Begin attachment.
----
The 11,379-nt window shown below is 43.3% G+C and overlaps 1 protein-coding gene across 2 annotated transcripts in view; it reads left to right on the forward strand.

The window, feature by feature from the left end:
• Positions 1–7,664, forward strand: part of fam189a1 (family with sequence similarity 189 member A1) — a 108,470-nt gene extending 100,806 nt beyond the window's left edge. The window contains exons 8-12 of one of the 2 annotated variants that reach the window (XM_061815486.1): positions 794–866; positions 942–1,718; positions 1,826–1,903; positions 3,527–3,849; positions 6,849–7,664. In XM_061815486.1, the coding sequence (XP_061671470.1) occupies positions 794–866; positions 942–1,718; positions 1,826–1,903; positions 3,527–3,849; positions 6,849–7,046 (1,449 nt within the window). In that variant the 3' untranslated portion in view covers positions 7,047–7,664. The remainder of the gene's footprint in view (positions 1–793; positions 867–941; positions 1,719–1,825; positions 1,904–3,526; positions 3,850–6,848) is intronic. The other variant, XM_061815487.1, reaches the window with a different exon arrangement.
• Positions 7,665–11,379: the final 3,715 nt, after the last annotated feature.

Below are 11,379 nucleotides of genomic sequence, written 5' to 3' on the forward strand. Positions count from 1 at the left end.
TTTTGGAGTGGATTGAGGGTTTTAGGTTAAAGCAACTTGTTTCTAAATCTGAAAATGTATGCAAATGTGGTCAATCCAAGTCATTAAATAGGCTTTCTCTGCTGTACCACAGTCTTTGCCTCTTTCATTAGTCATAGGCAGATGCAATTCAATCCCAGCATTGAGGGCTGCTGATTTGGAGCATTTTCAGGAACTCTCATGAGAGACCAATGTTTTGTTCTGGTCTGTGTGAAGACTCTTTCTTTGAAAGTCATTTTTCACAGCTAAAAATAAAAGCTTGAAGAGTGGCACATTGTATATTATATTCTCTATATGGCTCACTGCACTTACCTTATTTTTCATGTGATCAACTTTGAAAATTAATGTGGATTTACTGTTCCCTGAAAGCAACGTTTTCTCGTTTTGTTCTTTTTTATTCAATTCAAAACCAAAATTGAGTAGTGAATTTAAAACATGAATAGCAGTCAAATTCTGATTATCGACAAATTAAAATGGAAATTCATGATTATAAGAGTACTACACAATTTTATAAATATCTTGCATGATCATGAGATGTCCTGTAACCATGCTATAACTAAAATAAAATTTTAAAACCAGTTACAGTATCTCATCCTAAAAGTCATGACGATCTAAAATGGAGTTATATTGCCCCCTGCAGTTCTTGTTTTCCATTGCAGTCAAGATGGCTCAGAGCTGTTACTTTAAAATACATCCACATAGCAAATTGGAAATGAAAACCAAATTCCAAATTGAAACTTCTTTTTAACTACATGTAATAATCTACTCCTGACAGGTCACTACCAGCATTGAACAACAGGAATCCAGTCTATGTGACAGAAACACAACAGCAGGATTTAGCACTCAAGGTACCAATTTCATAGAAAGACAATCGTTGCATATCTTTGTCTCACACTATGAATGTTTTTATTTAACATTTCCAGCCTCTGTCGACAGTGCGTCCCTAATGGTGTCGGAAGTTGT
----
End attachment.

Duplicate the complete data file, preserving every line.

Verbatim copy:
The 11,379-nt window shown below is 43.3% G+C and overlaps 1 protein-coding gene across 2 annotated transcripts in view; it reads left to right on the forward strand.

The window, feature by feature from the left end:
• Positions 1–7,664, forward strand: part of fam189a1 (family with sequence similarity 189 member A1) — a 108,470-nt gene extending 100,806 nt beyond the window's left edge. The window contains exons 8-12 of one of the 2 annotated variants that reach the window (XM_061815486.1): positions 794–866; positions 942–1,718; positions 1,826–1,903; positions 3,527–3,849; positions 6,849–7,664. In XM_061815486.1, the coding sequence (XP_061671470.1) occupies positions 794–866; positions 942–1,718; positions 1,826–1,903; positions 3,527–3,849; positions 6,849–7,046 (1,449 nt within the window). In that variant the 3' untranslated portion in view covers positions 7,047–7,664. The remainder of the gene's footprint in view (positions 1–793; positions 867–941; positions 1,719–1,825; positions 1,904–3,526; positions 3,850–6,848) is intronic. The other variant, XM_061815487.1, reaches the window with a different exon arrangement.
• Positions 7,665–11,379: the final 3,715 nt, after the last annotated feature.

Below are 11,379 nucleotides of genomic sequence, written 5' to 3' on the forward strand. Positions count from 1 at the left end.
TTTTGGAGTGGATTGAGGGTTTTAGGTTAAAGCAACTTGTTTCTAAATCTGAAAATGTATGCAAATGTGGTCAATCCAAGTCATTAAATAGGCTTTCTCTGCTGTACCACAGTCTTTGCCTCTTTCATTAGTCATAGGCAGATGCAATTCAATCCCAGCATTGAGGGCTGCTGATTTGGAGCATTTTCAGGAACTCTCATGAGAGACCAATGTTTTGTTCTGGTCTGTGTGAAGACTCTTTCTTTGAAAGTCATTTTTCACAGCTAAAAATAAAAGCTTGAAGAGTGGCACATTGTATATTATATTCTCTATATGGCTCACTGCACTTACCTTATTTTTCATGTGATCAACTTTGAAAATTAATGTGGATTTACTGTTCCCTGAAAGCAACGTTTTCTCGTTTTGTTCTTTTTTATTCAATTCAAAACCAAAATTGAGTAGTGAATTTAAAACATGAATAGCAGTCAAATTCTGATTATCGACAAATTAAAATGGAAATTCATGATTATAAGAGTACTACACAATTTTATAAATATCTTGCATGATCATGAGATGTCCTGTAACCATGCTATAACTAAAATAAAATTTTAAAACCAGTTACAGTATCTCATCCTAAAAGTCATGACGATCTAAAATGGAGTTATATTGCCCCCTGCAGTTCTTGTTTTCCATTGCAGTCAAGATGGCTCAGAGCTGTTACTTTAAAATACATCCACATAGCAAATTGGAAATGAAAACCAAATTCCAAATTGAAACTTCTTTTTAACTACATGTAATAATCTACTCCTGACAGGTCACTACCAGCATTGAACAACAGGAATCCAGTCTATGTGACAGAAACACAACAGCAGGATTTAGCACTCAAGGTACCAATTTCATAGAAAGACAATCGTTGCATATCTTTGTCTCACACTATGAATGTTTTTATTTAACATTTCCAGCCTCTGTCGACAGTGCGTCCCTAATGGTGTCGGAAGTTGT